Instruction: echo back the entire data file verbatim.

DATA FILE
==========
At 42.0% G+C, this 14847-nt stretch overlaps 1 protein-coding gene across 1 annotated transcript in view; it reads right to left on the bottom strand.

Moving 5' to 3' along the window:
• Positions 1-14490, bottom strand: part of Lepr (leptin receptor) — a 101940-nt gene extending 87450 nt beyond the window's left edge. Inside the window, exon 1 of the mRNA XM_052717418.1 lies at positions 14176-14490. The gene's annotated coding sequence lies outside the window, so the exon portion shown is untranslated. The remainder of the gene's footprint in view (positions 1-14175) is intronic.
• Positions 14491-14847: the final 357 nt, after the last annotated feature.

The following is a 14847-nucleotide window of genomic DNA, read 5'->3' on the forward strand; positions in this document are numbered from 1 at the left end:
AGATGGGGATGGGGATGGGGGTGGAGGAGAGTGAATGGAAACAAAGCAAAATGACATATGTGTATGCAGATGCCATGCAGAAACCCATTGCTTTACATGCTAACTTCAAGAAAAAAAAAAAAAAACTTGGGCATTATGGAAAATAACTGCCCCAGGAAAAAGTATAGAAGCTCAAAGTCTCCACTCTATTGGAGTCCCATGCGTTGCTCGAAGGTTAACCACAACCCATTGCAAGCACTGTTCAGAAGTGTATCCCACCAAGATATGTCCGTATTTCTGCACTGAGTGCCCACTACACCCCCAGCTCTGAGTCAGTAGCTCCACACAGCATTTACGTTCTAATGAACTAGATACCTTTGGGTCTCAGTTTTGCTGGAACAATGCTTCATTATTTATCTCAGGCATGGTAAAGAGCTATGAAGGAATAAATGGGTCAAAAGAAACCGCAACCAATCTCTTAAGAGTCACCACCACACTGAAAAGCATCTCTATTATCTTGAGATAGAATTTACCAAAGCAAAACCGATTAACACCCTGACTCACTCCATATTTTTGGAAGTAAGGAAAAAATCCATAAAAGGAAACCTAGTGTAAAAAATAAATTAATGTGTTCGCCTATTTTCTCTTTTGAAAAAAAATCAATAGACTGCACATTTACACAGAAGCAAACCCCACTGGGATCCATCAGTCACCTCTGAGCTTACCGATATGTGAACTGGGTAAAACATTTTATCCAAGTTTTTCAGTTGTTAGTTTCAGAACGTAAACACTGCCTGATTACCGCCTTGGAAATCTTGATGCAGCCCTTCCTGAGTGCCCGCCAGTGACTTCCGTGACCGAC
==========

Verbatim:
At 42.0% G+C, this 14847-nt stretch overlaps 1 protein-coding gene across 1 annotated transcript in view; it reads right to left on the bottom strand.

Moving 5' to 3' along the window:
• Positions 1-14490, bottom strand: part of Lepr (leptin receptor) — a 101940-nt gene extending 87450 nt beyond the window's left edge. Inside the window, exon 1 of the mRNA XM_052717418.1 lies at positions 14176-14490. The gene's annotated coding sequence lies outside the window, so the exon portion shown is untranslated. The remainder of the gene's footprint in view (positions 1-14175) is intronic.
• Positions 14491-14847: the final 357 nt, after the last annotated feature.

The following is a 14847-nucleotide window of genomic DNA, read 5'->3' on the forward strand; positions in this document are numbered from 1 at the left end:
AGATGGGGATGGGGATGGGGGTGGAGGAGAGTGAATGGAAACAAAGCAAAATGACATATGTGTATGCAGATGCCATGCAGAAACCCATTGCTTTACATGCTAACTTCAAGAAAAAAAAAAAAAAACTTGGGCATTATGGAAAATAACTGCCCCAGGAAAAAGTATAGAAGCTCAAAGTCTCCACTCTATTGGAGTCCCATGCGTTGCTCGAAGGTTAACCACAACCCATTGCAAGCACTGTTCAGAAGTGTATCCCACCAAGATATGTCCGTATTTCTGCACTGAGTGCCCACTACACCCCCAGCTCTGAGTCAGTAGCTCCACACAGCATTTACGTTCTAATGAACTAGATACCTTTGGGTCTCAGTTTTGCTGGAACAATGCTTCATTATTTATCTCAGGCATGGTAAAGAGCTATGAAGGAATAAATGGGTCAAAAGAAACCGCAACCAATCTCTTAAGAGTCACCACCACACTGAAAAGCATCTCTATTATCTTGAGATAGAATTTACCAAAGCAAAACCGATTAACACCCTGACTCACTCCATATTTTTGGAAGTAAGGAAAAAATCCATAAAAGGAAACCTAGTGTAAAAAATAAATTAATGTGTTCGCCTATTTTCTCTTTTGAAAAAAAATCAATAGACTGCACATTTACACAGAAGCAAACCCCACTGGGATCCATCAGTCACCTCTGAGCTTACCGATATGTGAACTGGGTAAAACATTTTATCCAAGTTTTTCAGTTGTTAGTTTCAGAACGTAAACACTGCCTGATTACCGCCTTGGAAATCTTGATGCAGCCCTTCCTGAGTGCCCGCCAGTGACTTCCGTGACCGAC